It’s our first pièce de résistance this week as we present a film whose merits were evident on its release, but the movie industry had to catch up before it was heralded as a classic. Just in time for Halloween, it’s 1979’s Alien!
New York Times and USA Today Best-Selling Author and film critic David R. George III visits the show to talk about a film that’s more than a monster movie and more than a “haunted house in space.” When the menial crew of the mining ship Nostromo stop to investigate a strange signal on company orders, they discover a lifeform that lacks eyes, weaknesses, or mercy. Now they must scour their ship for their deadly passenger, as it hunts them in return with the patience of the grave.
It’s nearly unthinkable now, but critics really were divided upon Alien’s release, and on the program, we discuss the cultural environment the film was released into, as well as address some critical specific responses. We also talk about the film’s genesis from the death of Jodorowsky’s Dune, the path it took from script to screen, the triumph of its casting, the verisimilitude of its fantastic setting, the impossible evolution of the creature, and the monumental talent of the man who designed it.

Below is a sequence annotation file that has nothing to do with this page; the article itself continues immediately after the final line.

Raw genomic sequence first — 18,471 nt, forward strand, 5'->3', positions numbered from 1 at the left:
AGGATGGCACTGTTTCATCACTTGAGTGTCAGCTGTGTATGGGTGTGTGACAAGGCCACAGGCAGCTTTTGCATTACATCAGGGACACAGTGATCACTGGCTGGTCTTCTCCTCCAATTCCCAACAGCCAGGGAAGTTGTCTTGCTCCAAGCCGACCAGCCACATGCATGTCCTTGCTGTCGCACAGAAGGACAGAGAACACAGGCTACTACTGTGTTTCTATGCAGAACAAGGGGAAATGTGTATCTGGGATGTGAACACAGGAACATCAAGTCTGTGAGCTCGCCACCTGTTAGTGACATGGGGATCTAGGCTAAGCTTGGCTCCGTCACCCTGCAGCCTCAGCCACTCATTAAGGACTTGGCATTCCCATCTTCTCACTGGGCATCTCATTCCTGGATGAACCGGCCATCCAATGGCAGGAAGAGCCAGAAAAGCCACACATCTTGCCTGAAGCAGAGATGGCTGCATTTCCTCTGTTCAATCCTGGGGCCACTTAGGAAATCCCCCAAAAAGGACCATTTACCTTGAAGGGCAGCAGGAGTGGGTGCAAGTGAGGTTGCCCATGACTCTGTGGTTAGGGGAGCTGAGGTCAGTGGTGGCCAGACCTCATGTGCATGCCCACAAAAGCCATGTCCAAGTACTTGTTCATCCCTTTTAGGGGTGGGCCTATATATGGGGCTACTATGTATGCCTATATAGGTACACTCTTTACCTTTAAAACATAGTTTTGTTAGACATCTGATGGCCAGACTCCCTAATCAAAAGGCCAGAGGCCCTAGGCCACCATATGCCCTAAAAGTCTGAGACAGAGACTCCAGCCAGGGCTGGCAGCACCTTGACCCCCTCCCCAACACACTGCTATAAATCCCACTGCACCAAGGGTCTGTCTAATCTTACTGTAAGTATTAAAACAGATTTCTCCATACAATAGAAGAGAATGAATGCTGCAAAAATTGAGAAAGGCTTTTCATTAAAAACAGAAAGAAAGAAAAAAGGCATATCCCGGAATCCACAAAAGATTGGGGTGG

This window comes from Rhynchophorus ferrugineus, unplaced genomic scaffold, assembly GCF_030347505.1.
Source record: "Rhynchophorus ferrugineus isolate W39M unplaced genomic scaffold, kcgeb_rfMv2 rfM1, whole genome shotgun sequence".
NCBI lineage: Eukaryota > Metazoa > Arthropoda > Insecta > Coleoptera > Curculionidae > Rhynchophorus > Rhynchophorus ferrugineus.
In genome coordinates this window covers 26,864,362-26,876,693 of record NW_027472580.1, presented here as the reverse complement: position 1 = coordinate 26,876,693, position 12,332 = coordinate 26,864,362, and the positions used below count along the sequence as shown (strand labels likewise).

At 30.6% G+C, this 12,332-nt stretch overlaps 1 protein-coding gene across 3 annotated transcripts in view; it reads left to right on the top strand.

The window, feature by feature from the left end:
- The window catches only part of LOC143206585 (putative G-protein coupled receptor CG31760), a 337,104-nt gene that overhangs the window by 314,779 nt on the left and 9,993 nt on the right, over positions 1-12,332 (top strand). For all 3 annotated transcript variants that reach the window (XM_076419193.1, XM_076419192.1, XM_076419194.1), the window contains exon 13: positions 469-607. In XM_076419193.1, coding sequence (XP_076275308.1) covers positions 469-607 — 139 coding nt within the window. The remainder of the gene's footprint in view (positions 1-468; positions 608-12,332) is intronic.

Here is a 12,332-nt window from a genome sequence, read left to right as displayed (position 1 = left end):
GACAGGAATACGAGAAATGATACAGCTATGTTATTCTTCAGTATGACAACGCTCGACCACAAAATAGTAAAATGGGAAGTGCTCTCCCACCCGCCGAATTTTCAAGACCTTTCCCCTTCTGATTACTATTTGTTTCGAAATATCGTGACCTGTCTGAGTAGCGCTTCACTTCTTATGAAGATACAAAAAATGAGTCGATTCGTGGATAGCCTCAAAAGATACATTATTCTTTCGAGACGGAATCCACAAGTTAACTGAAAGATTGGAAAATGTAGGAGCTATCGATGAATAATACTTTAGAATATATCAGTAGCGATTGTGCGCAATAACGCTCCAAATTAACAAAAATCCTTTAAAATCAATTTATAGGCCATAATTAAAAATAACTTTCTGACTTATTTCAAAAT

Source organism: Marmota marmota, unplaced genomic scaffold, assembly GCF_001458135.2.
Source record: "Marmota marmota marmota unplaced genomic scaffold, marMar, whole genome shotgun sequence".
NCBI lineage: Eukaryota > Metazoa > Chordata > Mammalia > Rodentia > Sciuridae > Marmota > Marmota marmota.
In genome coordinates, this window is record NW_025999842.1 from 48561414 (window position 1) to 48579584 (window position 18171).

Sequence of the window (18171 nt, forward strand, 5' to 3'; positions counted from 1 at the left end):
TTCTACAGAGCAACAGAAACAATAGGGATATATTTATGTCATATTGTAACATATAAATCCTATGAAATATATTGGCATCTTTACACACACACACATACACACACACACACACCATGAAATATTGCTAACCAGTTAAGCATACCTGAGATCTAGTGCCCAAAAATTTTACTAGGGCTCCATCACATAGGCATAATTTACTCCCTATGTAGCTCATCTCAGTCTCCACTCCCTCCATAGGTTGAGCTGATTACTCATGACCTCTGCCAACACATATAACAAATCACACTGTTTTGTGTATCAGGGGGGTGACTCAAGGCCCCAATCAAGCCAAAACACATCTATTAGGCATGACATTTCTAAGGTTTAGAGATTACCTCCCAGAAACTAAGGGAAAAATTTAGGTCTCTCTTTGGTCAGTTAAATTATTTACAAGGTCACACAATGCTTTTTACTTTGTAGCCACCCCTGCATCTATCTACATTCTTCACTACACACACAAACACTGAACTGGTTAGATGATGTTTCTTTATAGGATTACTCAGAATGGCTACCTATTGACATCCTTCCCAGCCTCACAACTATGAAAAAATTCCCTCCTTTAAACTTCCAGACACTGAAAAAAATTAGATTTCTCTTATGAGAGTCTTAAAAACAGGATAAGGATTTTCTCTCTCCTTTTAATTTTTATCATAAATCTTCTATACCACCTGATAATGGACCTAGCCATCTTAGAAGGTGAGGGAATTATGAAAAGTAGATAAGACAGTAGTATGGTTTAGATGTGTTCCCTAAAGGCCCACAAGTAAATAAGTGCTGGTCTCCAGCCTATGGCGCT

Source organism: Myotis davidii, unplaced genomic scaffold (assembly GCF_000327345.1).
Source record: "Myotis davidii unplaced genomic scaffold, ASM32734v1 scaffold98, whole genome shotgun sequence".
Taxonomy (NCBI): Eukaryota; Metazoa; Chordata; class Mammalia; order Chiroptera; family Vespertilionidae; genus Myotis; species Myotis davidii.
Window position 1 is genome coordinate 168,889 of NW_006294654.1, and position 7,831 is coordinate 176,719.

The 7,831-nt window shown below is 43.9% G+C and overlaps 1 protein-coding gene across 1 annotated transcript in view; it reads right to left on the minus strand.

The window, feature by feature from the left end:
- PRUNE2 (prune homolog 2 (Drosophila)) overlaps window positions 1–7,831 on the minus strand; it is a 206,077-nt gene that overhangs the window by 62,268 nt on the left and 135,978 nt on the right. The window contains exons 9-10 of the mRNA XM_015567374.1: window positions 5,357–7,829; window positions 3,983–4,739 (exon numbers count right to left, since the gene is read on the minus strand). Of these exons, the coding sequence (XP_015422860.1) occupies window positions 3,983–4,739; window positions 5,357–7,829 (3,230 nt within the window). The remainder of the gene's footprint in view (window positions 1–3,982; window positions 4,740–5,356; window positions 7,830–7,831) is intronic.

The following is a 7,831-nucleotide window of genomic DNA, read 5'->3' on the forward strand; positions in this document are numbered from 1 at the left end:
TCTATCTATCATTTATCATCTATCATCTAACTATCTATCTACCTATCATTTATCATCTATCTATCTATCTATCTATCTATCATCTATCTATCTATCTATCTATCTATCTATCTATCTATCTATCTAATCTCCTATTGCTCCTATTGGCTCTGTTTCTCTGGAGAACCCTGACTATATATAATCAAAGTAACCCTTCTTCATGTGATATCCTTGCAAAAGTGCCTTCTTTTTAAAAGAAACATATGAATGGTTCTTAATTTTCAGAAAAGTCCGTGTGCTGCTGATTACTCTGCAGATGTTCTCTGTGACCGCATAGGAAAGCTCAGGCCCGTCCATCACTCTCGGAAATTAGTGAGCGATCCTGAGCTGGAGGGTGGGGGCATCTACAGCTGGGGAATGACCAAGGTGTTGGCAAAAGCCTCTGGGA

Plus, we talk about the sensibility and necessity of a Veronica Cartwright, the vision and execution of Ridley Scott in creating atmosphere, talk about “that” scene, debate whether Ripley is a “Final Girl”, we ask whether Dallas is amazingly brave or amazingly foolish, Aaron wonders if God is evil in this universe, Dave shares his taste in baseball films, and we go HAM on a hypothetical Movie Vault podcast!
The eighth passenger is DEATH!
Rotten Tomatoes: 97%
IMDB Top 100: #52
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